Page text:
Sep 03, 2021 I Paul Seaburn

Brutal Head Wounds Reveal a Violent Farming Culture in Ancient Chile

Throughout human history, farmers have always been seen to be more peaceful than nomads and hunters. That stereotype took a big hit recently when archeologists digging in Chile’s Atacama Desert uncovered evidence that the first horticulturalists in the desert were of the violent type – 21% of the adult remains found suffered physical trauma and half of those died due to violent causes … primarily bashed-in skulls. What could have made farming in the Neolithic transition period between 1000 BCE and 600 CE so cutthroat?

"In this extreme desert, farming was dramatically restricted and confined to valley terraces, quebradas, and oases, with these pockets of land separated by extensive sterile interfluvial pampas that dominated the landscape."

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It's always tough being a farmer

The research paper published in the Journal of Anthropological Archaeology, explains the obvious – the Atacama Desert is one of the worst places in the world for farming – the narrow plateau on the Pacific coast west of the Andes Mountains is the driest nonpolar desert in the world, the only true desert to receive less precipitation than the polar deserts and the largest fog desert in the world. It’s so desolate, NASA has used it for Mars expedition simulations. First author and anthropologist Vivien Standen from the University of Tarapacá in Chile, draws the obvious conclusion for Science Alert:

"Away from the fertile coast, moving out from these productive oases meant facing barren landscapes without water and resources for subsistence .. This new socio-cultural framework and land use could have triggered social tensions, conflict, and violence among groups investing in a horticultural lifestyle."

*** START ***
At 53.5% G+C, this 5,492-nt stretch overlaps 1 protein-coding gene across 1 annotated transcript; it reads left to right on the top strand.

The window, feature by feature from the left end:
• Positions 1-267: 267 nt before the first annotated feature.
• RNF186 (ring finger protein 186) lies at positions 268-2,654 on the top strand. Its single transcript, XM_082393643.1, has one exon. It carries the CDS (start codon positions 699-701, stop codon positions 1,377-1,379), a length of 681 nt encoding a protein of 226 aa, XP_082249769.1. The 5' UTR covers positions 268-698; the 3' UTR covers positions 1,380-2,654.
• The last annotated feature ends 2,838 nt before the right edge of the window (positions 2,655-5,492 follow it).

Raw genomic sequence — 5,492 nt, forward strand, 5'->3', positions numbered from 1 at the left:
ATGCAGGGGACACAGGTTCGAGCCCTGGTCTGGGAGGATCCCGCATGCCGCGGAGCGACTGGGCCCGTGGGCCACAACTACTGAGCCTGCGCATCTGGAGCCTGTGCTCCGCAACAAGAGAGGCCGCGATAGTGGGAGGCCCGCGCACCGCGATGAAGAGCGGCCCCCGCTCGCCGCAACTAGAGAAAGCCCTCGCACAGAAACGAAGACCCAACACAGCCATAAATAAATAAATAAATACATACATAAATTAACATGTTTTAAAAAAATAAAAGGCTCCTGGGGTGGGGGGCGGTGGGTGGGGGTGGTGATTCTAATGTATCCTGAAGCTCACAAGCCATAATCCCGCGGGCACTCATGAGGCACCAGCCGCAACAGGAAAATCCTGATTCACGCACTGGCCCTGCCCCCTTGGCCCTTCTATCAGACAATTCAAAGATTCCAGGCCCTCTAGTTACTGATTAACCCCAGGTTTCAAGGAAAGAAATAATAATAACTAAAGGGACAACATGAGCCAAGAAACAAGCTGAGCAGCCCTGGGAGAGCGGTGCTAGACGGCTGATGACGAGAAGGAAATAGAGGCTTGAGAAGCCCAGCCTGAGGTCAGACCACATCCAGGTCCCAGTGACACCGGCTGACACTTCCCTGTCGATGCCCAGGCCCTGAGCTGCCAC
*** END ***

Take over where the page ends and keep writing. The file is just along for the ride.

OK, competition for scarce resources, made worse by hunger and thirst, often leads to conflict. However, the remains found at the site revealed signs of horrific violence – generally focused on the head.

“Some individuals exhibited severe high impact fractures of the cranium that caused massive destruction of the face and neurocranium, with cranio-facial disjunction and outflow of brain mass."

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Would signs have helped?

The archeologists uncovered the weapons used for head-bashing -- maces, wooden sticks, batons, and arrowed projectiles. (Grisly photos here.) While the remains in this ancient cemetery were over 2,000 years old, the extreme dryness kept them well preserved, with some still having hair and soft tissue. The area wasn’t always so dry -- the desert's Azapa Valley was once one of the most fertile valleys in northern Chile. However, climate change (you knew it was coming) due to the El Niño–Southern Oscillation (ENSO) made water and good soil scarce. Adding to that, the study suggests local leaders tried to expand their territory, or just hold on to what they had, by warring with other leaders – although the strontium isotopes showed that the fighting was local. The end result is a lot of dead farmers with smashed-in skulls and a barren desert inhospitable to farming.

Climate change drove farmers to kill each other 2,000 years ago. As in every Frankenstein movie, when the farmers start gathering up their pitchforks and ax handles, it’s already too late.

Paul Seaburn

Paul Seaburn is the editor at Mysterious Universe and its most prolific writer. He’s written for TV shows such as "The Tonight Show", "Politically Incorrect" and an award-winning children’s program. He's been published in “The New York Times" and "Huffington Post” and has co-authored numerous collections of trivia, puzzles and humor. His “What in the World!” podcast is a fun look at the latest weird and paranormal news, strange sports stories and odd trivia. Paul likes to add a bit of humor to each MU post he crafts. After all, the mysterious doesn't always have to be serious.

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